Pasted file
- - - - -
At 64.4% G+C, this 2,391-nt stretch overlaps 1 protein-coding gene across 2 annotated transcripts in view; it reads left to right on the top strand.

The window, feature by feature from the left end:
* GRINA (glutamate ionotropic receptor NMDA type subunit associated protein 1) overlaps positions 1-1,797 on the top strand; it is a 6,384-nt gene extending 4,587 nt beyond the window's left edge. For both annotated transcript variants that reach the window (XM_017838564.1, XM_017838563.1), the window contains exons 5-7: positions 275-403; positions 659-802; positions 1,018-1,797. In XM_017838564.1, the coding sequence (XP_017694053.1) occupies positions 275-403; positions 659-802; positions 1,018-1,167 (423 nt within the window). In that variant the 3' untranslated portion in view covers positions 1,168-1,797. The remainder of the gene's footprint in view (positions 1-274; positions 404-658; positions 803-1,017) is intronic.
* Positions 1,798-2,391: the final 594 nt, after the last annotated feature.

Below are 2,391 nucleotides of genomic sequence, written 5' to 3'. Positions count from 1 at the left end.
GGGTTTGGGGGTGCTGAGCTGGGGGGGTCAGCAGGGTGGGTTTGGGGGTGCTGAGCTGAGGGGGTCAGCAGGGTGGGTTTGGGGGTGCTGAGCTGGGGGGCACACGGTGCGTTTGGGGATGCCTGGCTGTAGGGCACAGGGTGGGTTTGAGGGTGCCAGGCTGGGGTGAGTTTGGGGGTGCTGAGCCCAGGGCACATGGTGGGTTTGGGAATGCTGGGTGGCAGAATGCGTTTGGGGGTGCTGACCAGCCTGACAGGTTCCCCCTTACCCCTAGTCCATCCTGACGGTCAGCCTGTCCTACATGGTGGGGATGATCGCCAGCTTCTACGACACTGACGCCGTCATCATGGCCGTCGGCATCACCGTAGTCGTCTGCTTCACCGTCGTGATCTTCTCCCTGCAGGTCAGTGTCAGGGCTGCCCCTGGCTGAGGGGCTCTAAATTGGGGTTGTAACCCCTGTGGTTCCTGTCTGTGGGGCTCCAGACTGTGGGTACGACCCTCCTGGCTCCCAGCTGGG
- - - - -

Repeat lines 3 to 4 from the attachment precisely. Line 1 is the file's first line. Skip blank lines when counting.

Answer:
* GRINA (glutamate ionotropic receptor NMDA type subunit associated protein 1) overlaps positions 1-1,797 on the top strand; it is a 6,384-nt gene extending 4,587 nt beyond the window's left edge. For both annotated transcript variants that reach the window (XM_017838564.1, XM_017838563.1), the window contains exons 5-7: positions 275-403; positions 659-802; positions 1,018-1,797. In XM_017838564.1, the coding sequence (XP_017694053.1) occupies positions 275-403; positions 659-802; positions 1,018-1,167 (423 nt within the window). In that variant the 3' untranslated portion in view covers positions 1,168-1,797. The remainder of the gene's footprint in view (positions 1-274; positions 404-658; positions 803-1,017) is intronic.
* Positions 1,798-2,391: the final 594 nt, after the last annotated feature.